The Giver is the first of four – I just finished reading the three sequels, and I thought they were pretty good. Gathering Blue, Messenger, and Son are their titles, and all of them are pretty fast reads. There are a few more interesting ideas about who we are and how we work, through the rest of the series, so if you haven't read them before I'd say they're worth a look-see.
Have you yet read "The Inconvenient Indian" by Thomas King? It is an enjoyable, thought-provoking, narrative challenging book that everyone who calls this continent home should read.
Oh, and I'm entirely in love with your daughter having that horse. What an amazing responsibility/privilege she's worked her way into.
Doing research on The Inconvenient Indian: it's good for kids, right? It sounds really good.
The Giver keeps on giving, really. I think there's two (three?) more books after that one. Loved Half Broke Horses.
My sister in law once went to the doctor with what she thought was a scalp infection and the dumb man gave her an antibiotic. She woke up a week later, sobbing in frustration and scratching her scalp raw and my brother actually looked where she was pointing and yes, LICE. And he didn't get them either.
Anyway, we are reading Bed-knob and Broomstick aloud with our kids. Just finished the chapter on cannibals last night and the kids were huddled close with big eyes. It's great. Mary Norton also wrote The Borrowers, which I adore.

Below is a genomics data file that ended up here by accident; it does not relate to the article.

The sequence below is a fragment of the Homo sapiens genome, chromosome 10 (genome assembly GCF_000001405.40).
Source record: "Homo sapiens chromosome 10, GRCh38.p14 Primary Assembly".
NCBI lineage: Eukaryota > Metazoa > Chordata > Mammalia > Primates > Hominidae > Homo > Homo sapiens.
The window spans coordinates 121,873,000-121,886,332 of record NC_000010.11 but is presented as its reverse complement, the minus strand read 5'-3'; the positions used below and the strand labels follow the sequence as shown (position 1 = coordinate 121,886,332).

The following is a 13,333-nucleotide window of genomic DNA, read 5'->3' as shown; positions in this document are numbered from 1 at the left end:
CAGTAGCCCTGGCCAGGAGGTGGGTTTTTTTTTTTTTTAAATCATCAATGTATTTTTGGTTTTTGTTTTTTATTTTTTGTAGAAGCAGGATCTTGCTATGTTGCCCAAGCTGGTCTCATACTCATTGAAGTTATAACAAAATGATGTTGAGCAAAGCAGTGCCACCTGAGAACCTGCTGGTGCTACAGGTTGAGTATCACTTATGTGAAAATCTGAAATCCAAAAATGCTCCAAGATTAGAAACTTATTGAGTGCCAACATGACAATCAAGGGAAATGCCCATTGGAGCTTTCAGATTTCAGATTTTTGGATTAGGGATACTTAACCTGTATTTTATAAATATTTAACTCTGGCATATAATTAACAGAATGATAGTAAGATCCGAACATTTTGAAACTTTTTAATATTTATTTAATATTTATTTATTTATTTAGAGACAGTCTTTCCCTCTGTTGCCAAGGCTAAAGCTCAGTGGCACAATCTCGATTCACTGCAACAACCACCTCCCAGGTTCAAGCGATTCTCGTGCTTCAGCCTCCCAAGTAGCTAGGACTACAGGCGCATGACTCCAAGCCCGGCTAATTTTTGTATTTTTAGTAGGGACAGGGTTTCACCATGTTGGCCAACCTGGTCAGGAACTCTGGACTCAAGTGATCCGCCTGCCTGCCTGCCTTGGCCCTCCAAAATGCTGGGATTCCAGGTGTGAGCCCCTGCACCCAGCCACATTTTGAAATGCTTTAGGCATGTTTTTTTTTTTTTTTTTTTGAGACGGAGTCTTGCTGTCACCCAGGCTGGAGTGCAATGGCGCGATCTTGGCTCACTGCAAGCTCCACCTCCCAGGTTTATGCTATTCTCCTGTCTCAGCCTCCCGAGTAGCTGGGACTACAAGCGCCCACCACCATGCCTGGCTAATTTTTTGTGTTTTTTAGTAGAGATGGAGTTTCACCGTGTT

Sometime in the past few days I read that Listerine is good for getting rid of head lice. Followed by a rinse of equal parts vinegar and water. The vinegar rinse makes the hair strands so slippery the lice don't have anything to cling to. This was a newspaper column by a pharmacist…..Love all the horse pictures. He is a beautiful animal! ~Sherry
You can call the lice "good" (all clear) after a week but keep checking once a week until it's 3 weeks out– for all of you. They have a long incubation period. Been there, done that 3 agonizing times. :knocks on wood: haven't since.
Love the book choices. 🙂 If you haven't read Winter Garden, that's a good you-book, not so much a family book.
Hope the sun comes out.
Oh yes, I'll be checking for a good long while. When I say "all clear" I mean that she'll be allowed to wear her hair loose.
I haven't read Winter Garden. I'll look into it—thanks!